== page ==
The Overclass is the other end of the spectrum from the Underclass.
    The great triumph of the Good Friday Agreement (based on Sunningdale) was to bring people who had previously been excluded (an Underclass) into the system. That is why they derest it so much.
    There is of course still an Underclass…….people who believe they have no stake in Society …who believe that decisions dont affect them or that they are just buffeted along and constant victims.
    The Overclass is that class of people who are much too rich or much too intelligent or much too different (the demand for “mainland parties” to organise in the North is a typically Overclass demand) to have a stake in or vote in elections……certainly not the range of the parties available to them. And of course much too selfish or lazy to actually organise a “new party”.
    Its nothing to do with upbringing in a working class area. Or upbringing in a castle.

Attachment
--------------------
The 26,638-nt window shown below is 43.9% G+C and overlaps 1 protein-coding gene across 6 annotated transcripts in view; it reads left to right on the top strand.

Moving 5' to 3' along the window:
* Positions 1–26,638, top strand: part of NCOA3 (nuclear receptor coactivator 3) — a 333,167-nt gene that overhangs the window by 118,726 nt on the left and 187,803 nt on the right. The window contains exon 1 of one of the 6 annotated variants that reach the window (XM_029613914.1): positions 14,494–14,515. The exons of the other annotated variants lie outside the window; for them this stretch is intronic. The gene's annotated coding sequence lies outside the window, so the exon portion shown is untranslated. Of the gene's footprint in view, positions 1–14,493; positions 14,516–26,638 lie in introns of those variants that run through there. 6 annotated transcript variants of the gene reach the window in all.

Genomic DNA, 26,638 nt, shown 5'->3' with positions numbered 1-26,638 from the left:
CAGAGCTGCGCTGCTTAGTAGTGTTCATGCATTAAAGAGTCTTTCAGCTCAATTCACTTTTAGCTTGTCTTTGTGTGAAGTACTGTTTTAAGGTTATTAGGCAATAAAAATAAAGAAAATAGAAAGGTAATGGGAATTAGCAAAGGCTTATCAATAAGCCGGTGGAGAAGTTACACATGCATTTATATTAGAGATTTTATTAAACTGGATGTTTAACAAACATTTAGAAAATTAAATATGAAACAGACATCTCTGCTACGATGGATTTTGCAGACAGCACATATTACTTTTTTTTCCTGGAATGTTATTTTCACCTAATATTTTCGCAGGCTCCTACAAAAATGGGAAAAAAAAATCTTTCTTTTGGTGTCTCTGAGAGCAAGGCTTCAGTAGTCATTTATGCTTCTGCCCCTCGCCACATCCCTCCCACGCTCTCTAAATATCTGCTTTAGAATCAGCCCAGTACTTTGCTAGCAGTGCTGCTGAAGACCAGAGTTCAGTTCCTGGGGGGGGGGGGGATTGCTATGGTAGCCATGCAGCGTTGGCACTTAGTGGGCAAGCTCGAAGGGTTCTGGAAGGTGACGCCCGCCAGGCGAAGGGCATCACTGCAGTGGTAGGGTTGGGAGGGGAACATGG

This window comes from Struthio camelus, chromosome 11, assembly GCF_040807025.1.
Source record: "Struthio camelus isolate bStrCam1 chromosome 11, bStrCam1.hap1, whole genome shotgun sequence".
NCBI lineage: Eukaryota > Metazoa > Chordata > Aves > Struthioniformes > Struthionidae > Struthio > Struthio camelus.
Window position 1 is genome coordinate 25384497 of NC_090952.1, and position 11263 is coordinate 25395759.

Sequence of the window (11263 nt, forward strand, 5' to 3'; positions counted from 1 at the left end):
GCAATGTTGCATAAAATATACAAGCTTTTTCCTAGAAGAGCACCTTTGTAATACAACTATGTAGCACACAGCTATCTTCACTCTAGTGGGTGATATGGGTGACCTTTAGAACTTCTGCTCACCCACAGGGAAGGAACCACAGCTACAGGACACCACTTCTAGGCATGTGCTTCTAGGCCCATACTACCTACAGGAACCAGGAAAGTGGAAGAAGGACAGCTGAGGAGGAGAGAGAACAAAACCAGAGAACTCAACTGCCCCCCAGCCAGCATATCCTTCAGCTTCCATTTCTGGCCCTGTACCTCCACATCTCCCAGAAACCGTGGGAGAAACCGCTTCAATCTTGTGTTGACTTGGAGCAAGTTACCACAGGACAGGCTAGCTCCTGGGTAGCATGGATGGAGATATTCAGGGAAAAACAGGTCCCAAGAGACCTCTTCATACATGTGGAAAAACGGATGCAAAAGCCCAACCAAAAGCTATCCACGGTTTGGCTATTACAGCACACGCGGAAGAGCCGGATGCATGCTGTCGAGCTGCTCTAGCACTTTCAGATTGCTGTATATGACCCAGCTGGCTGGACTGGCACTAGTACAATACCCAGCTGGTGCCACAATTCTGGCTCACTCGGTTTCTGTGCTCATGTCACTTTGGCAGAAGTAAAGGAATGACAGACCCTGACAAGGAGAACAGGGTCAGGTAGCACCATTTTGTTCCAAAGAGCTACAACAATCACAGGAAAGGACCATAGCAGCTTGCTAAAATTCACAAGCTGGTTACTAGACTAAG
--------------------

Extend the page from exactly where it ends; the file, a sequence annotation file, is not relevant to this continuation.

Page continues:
Fintan O’Toole is high priest for th Overclass.

  • Munsterview

    fitzH : ” Mr Lee (like Ms Rantzen) thought he was more important than he actually turned out to be. A mere nine months after promising to work for his constituents, he resigned because he was not fast tracked to high office within the Fine Gael Opposition.

    Fitz you are not being fair to George. He was recruited for and entered politics promising change.

    Once George was elected Enda and the core of the front bench, that on their own, the public would not cross the street to see, used George as a poster boy to draw the crowds. He was allowed to open and close the meetings and that was it, the same tired tripe was given in between by the Fine Gael talking heads who could only get the usual Fine Gael fateful to turn out in numbers often no bigger then the traveling road show.

    George was used as a performing monkey to draw the crowds and had enough. Quite right too, he was elected to make a change, not to make Enda look good ( as if anyone could) !

  • fitzjameshorse1745

    I take the view that George Lee made a promise to his electorate. It was not conditional. He did not promise to serve them “provided that Fine Gael promote me within nine months”.
    His resignation….he had no need to go thru a charade of applying for an other office of profit……left his electorate without one of their TDs (of course this was shamefully compounded by the Govt refusing to hold a by-election).